SYTYCW – Final Four

23 Oct

It’s been a long time coming, but we’re down to the Final Four of the SYTYCW contest.

Don’t forget, this week only 1 person gets voted off. Good luck everyone!

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4 Responses to “SYTYCW – Final Four”

  1. Lia Morgan October 23, 2010 at 6:00 pm #

    I never saw the truck coming. It’s the story of my life, I get blindsided by something that’s obvious to everyone else. My memory is a bit hazy, not that I want a vivid recollection of being flattened by a garbage truck. Seriously, a garbage truck, I didn’t even get dignity in death.

    I do remember standing in a long line, the kind of line that makes the DVM look like a model of efficiency. I tried to engage some of the people around me in conversation and failed miserably if the monosyllabic responses are any indication, so I spent quite a while contemplating my shoes. They were very comfortable, practical, good quality; oh forget it, they were ugly. That sounded like an insult or maybe a curse, ‘May you die in practical shoes.’ Which would be funny, except I did die in practical shoes.

    The end of the line, or the beginning of the line, I guess that was more accurate, loomed just a few feet away.

  2. Rene October 24, 2010 at 10:38 pm #

    The thick cloud of confusion occupying my thoughts lifted and was instantly replaced by paralyzing fear. My body stiffened as my mind raced uncontrollably with realization; this harsh, sterile environment was unfamiliar. I tried desperately to speak, to scream out, to connect to something concrete. The barren, cold walls began closing in around me, suffocating my senses. I couldn’t say a word, couldn’t move, could barely even breathe. Behind a thick, wooden door I heard voices muffled by the barrage of questions ravaging my mind. In a single moment of clarity I heard a baby cry, just as I felt myself fading.

    An uneasy feeling hovered over me all day.

    Something was wrong. Distress engaged my every thought and I wondered where Hell had frozen over. I rambled apprehensively through my day; my normal routine had been a chore and my mundane secretarial job required more focus than usual.

  3. Kaige October 25, 2010 at 10:45 am #

    Miss Marcia Elizabeth Drummond snatched the ivory invitation from the salver and perused the elegant handwriting. Dashing away a tear that clung stubbornly to her lashes, she wished six years of accumulated shame could be brushed away as easily. Her hand trembled as she crossed the room and flung the horrid thing into the fireplace.

    Then, with her arms wrapped tight about her, she encouraged the grasping flames while reflecting on how the Avery’s annual masquerade never failed to transform her into a watering pot. Burn before Mother sees you, please.

    As she stared into the unobliging fire, the memories she cherished renewed their endless struggle with those she was unable to forget. First, the visions of fairytale splendor and extravagant costumes became a phantom flight of swirling, snapping black capes. The gentle masculine hand, firm at the small of her back, turned into rough paws groping, pinching and lobbing her back and forth. And perhaps worst of all, the feelings of anticipation and freedom were replaced by the stickiness that had lingered in the wake of their slobbery kisses.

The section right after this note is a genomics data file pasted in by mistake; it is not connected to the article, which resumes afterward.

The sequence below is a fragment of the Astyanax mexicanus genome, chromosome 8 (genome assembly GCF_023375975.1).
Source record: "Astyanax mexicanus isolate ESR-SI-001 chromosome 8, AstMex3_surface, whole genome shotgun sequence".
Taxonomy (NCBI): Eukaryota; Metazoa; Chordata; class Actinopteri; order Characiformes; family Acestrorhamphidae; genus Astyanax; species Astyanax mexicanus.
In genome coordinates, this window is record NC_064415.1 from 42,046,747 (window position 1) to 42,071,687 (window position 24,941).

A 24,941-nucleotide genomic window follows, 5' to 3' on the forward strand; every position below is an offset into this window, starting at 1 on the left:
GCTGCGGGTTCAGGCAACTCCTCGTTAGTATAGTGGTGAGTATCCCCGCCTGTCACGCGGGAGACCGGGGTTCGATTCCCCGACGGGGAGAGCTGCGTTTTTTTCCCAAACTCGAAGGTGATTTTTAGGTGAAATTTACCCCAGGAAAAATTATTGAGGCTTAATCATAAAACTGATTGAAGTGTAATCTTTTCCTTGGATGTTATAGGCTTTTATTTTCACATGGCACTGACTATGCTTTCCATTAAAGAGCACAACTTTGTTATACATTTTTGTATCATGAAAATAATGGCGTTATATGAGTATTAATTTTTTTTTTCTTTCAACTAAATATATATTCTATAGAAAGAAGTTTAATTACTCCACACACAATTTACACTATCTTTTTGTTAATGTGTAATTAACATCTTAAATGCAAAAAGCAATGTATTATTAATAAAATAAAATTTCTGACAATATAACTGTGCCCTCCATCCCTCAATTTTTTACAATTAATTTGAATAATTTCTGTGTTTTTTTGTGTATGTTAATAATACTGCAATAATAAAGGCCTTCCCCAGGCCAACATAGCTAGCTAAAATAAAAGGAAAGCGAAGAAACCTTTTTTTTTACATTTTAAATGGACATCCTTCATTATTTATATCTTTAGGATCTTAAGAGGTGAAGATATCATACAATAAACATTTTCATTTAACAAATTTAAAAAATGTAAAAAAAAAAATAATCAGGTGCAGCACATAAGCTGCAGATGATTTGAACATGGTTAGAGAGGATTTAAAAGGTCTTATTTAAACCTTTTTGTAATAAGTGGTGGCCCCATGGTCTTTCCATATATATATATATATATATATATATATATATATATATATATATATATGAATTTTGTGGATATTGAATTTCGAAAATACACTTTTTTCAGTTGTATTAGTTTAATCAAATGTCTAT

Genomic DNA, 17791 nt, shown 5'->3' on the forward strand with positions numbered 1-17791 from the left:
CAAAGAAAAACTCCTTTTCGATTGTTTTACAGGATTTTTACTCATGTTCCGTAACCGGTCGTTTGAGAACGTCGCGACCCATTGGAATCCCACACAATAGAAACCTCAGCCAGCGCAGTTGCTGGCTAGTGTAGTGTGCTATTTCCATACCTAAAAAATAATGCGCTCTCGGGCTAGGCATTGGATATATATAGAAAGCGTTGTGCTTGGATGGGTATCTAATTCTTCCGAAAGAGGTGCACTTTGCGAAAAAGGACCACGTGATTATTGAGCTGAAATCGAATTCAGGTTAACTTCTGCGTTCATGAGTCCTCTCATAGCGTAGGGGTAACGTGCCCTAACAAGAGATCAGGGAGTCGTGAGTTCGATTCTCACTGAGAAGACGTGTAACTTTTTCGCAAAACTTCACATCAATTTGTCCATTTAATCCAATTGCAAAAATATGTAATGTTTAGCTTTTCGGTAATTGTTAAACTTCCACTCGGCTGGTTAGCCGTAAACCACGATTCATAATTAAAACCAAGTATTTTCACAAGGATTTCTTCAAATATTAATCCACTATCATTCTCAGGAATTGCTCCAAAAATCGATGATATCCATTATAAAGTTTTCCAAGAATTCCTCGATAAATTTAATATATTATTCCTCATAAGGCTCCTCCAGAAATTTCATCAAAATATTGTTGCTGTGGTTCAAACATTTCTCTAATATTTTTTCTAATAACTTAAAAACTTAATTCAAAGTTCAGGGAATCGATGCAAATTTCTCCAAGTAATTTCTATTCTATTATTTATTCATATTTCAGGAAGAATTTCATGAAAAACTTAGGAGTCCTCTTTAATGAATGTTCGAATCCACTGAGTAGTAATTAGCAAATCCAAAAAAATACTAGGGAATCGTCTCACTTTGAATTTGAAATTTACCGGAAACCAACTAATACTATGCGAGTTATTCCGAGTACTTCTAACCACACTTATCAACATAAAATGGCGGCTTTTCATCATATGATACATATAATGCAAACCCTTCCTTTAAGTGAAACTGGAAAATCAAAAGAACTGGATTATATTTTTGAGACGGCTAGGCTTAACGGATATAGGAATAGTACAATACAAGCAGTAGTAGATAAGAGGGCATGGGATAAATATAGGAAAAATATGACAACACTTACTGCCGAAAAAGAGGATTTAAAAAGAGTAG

Pulling Marcia out of her reverie, her mother’s footsteps echoed in the hallway only to be followed by the inevitable cheerful greeting, “Darling, did you see Lady Avery’s invitation finally arrived with this morning’s post?”

  4. Allison Kelsey October 25, 2010 at 7:14 pm #

    “On behalf of Historic Philadelphia Alive, I’d like to welcome you to the City of Brotherly Love.”

    I smile at the small group waiting for me inside the Independence Visitor Center as I take their tickets, relieved that my last tour of the long Fourth of July day consists of only four elderly couples, three generic tourists, two Jersey Shore cast wannabes, and a mom pushing a little boy in a stroller.

    This will be the easiest 75 minutes of my life.

    “I’m Lauren Franklin, no relation to Ben,” I lie.

    I usually always deny that Benjamin Franklin is my great-to-the-eighth-power uncle, but there’s been two exceptions. The first time I name dropped, I was a stupid freshman at the University of Massachusetts, desperate to get the cute grad student teaching the World of Thomas Jefferson to notice me. His name was Grant McConnell.

    “Today we’ll be following in our founding fathers’ footsteps, learning about the places where the events of the American Revolution occurred,” I say to the group.

    The second time I name dropped, I was desperate to get this job as a tour guide. Not only was Grant incredibly cute, but he was also incredibly smart and passionate about Colonial America, so when he became Dr. Grant McConnell, assistant professor of history at the College of William and Mary, I went there for grad school, believing we could write a beautiful thesis together, but I screwed up his life instead.

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